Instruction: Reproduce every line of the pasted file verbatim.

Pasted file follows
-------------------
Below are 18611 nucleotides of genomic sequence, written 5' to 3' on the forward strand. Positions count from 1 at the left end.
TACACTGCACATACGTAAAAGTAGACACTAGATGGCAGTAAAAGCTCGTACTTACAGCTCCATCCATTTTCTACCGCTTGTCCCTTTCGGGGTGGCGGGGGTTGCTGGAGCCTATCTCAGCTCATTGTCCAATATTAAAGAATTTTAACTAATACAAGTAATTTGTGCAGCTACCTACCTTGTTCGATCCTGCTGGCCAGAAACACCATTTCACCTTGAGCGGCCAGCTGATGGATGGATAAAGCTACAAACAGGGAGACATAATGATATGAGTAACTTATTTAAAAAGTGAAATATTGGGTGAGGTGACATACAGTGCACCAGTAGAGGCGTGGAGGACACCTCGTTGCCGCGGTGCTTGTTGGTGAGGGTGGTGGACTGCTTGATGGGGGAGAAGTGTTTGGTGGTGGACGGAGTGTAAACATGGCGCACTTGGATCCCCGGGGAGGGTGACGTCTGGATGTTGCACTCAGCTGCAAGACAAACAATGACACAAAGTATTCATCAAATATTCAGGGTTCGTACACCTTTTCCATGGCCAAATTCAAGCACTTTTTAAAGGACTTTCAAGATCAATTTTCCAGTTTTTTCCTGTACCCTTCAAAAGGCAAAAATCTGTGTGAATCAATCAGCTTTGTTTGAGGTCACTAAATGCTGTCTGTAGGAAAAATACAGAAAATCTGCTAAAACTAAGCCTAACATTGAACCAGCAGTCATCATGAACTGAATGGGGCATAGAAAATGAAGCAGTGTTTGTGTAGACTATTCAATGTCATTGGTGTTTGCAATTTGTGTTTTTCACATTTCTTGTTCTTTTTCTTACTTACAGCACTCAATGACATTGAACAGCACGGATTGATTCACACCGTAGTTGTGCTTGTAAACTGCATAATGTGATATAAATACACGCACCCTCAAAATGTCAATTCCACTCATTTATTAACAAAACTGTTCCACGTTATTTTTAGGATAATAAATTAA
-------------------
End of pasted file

Below are 18611 nucleotides of genomic sequence, written 5' to 3' on the forward strand. Positions count from 1 at the left end.
TACACTGCACATACGTAAAAGTAGACACTAGATGGCAGTAAAAGCTCGTACTTACAGCTCCATCCATTTTCTACCGCTTGTCCCTTTCGGGGTGGCGGGGGTTGCTGGAGCCTATCTCAGCTCATTGTCCAATATTAAAGAATTTTAACTAATACAAGTAATTTGTGCAGCTACCTACCTTGTTCGATCCTGCTGGCCAGAAACACCATTTCACCTTGAGCGGCCAGCTGATGGATGGATAAAGCTACAAACAGGGAGACATAATGATATGAGTAACTTATTTAAAAAGTGAAATATTGGGTGAGGTGACATACAGTGCACCAGTAGAGGCGTGGAGGACACCTCGTTGCCGCGGTGCTTGTTGGTGAGGGTGGTGGACTGCTTGATGGGGGAGAAGTGTTTGGTGGTGGACGGAGTGTAAACATGGCGCACTTGGATCCCCGGGGAGGGTGACGTCTGGATGTTGCACTCAGCTGCAAGACAAACAATGACACAAAGTATTCATCAAATATTCAGGGTTCGTACACCTTTTCCATGGCCAAATTCAAGCACTTTTTAAAGGACTTTCAAGATCAATTTTCCAGTTTTTTCCTGTACCCTTCAAAAGGCAAAAATCTGTGTGAATCAATCAGCTTTGTTTGAGGTCACTAAATGCTGTCTGTAGGAAAAATACAGAAAATCTGCTAAAACTAAGCCTAACATTGAACCAGCAGTCATCATGAACTGAATGGGGCATAGAAAATGAAGCAGTGTTTGTGTAGACTATTCAATGTCATTGGTGTTTGCAATTTGTGTTTTTCACATTTCTTGTTCTTTTTCTTACTTACAGCACTCAATGACATTGAACAGCACGGATTGATTCACACCGTAGTTGTGCTTGTAAACTGCATAATGTGATATAAATACACGCACCCTCAAAATGTCAATTCCACTCATTTATTAACAAAACTGTTCCACGTTATTTTTAGGATAATAAATTAA